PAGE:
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  1. ITV Report

Private rental properties in Jersey must be licensed and inspected under new plans

The proposed law would force landlords to pay a compulsory licence fee of up to £200 per year per unit to let out a property. Credit: ITV Channel TV

All private rental properties in Jersey will need to be registered, licensed and routinely inspected under new plans.

The proposed law would force landlords to pay a compulsory licence fee of up to £200 per year per unit to let out a property, plus an initial application fee of £50 per unit.

Plans to update this law have been on-going for the last few years:

  • The Draft Public Health and Safety (Rented Dwellings) (Jersey) Law was lodged in July 2017. It proposed requirements for landlords to meet minimum standards for their rental properties.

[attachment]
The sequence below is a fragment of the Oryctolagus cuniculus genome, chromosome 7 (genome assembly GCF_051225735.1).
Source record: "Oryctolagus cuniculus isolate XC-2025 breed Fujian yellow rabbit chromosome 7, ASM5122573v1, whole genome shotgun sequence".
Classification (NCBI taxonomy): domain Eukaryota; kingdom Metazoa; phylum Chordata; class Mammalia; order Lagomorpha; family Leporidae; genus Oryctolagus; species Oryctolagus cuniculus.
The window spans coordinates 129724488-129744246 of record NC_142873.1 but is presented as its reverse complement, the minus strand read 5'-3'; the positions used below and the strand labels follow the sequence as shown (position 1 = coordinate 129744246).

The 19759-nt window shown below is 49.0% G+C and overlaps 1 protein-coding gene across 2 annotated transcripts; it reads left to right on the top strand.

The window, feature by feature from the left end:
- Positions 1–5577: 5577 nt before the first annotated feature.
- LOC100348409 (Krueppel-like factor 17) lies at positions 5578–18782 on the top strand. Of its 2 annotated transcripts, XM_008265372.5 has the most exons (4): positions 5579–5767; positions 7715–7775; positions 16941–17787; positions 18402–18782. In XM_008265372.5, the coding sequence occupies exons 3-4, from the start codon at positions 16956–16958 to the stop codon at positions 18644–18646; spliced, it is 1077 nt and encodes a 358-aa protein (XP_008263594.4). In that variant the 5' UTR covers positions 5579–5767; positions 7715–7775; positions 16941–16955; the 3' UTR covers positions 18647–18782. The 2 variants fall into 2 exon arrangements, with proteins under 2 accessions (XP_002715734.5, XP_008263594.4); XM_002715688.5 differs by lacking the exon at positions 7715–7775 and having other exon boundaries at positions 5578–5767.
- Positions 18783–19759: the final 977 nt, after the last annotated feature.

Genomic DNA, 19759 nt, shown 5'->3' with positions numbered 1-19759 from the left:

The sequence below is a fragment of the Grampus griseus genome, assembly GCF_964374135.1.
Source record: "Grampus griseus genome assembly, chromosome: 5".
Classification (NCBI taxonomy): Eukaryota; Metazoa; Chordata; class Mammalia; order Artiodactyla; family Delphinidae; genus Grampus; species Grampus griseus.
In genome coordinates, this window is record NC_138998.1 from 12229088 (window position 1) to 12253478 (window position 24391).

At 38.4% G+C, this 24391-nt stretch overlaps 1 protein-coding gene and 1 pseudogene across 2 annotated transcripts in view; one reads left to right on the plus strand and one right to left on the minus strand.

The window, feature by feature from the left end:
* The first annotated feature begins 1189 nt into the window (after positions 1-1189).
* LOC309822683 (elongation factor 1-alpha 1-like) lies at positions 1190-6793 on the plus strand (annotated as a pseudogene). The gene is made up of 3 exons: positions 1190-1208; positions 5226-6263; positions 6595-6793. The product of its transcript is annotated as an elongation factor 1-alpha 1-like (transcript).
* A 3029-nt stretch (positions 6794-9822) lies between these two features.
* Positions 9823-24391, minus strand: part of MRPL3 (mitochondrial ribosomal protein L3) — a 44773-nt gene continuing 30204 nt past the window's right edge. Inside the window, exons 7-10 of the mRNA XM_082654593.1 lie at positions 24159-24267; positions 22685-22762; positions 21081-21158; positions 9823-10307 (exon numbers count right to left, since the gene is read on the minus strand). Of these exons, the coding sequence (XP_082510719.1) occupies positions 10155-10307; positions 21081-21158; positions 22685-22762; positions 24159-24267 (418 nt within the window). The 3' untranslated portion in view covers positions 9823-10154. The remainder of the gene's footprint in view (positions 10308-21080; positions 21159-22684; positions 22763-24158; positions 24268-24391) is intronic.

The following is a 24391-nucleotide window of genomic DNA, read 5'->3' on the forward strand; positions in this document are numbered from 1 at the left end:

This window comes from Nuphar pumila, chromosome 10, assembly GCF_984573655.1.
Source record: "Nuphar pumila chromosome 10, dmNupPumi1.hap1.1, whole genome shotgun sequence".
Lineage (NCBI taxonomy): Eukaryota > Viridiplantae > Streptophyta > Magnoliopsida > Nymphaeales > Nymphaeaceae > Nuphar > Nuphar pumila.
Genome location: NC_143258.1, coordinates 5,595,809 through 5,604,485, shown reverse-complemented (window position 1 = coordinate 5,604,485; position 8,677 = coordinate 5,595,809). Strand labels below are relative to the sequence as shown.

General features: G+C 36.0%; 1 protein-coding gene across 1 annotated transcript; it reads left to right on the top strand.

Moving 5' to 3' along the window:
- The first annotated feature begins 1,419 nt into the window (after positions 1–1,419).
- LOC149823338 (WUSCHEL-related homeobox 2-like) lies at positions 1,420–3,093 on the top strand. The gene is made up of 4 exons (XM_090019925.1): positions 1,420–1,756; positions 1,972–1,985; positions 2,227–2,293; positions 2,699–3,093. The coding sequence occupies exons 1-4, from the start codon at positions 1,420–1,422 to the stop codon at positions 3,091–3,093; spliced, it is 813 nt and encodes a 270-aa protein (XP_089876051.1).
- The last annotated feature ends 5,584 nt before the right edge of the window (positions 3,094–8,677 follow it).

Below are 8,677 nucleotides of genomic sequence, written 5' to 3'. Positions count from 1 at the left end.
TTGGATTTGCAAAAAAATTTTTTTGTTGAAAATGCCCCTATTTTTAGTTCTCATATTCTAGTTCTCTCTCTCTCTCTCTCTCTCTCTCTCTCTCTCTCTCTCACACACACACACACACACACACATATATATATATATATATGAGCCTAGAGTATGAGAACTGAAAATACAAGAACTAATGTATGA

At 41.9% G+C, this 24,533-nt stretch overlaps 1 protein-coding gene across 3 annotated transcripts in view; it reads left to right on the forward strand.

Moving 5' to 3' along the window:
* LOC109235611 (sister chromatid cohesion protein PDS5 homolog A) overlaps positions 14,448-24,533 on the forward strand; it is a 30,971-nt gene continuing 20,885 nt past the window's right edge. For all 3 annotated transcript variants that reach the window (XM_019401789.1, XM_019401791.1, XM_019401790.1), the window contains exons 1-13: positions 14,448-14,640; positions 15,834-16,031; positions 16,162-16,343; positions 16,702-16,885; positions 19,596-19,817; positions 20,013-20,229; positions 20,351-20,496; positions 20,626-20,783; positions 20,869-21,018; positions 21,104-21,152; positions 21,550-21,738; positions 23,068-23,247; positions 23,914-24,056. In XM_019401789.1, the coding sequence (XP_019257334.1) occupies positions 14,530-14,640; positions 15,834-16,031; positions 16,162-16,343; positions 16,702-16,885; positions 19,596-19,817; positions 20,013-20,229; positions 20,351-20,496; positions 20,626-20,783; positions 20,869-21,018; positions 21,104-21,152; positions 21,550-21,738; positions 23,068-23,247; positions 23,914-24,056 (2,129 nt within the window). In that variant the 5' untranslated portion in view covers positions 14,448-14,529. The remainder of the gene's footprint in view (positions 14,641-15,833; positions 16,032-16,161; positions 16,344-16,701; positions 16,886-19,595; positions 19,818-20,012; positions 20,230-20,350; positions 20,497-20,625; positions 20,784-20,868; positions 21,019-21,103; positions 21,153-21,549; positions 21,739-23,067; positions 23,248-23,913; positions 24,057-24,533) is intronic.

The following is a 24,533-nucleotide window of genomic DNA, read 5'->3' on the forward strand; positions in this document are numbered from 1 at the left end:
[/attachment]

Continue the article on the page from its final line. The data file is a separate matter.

• The Law was approved unanimously by the States Assembly on 12 December 2017, with 35 votes for and 0 against.
  • Subsequently the Department for Growth, Housing and Environment produced a draft of the licensing regulations to accompany the law. This was lodged on 1 October 2019 and scheduled for debate on 12 November 2019.
  • The Panel requested that this be postponed until January 2020, in order to allow enough time to fully scrutinise the proposals and produce a report to the Assembly ahead of the debate.

The Jersey Landlord's Association has raised concerns about these changes - it says it will mean they will have to charge tenants more.

It is anticipated that this new scheme will impose unnecessary bureaucracy, will inconvenience tenants and will lead to a substantial increase in the number of civil servants required to support it.

For these and other reasons, the JLA opposes the proposed regulations and will shortly put the views of its members to the Scrutiny Panel reviewing the new law.

– Jersey Landlord's Association statement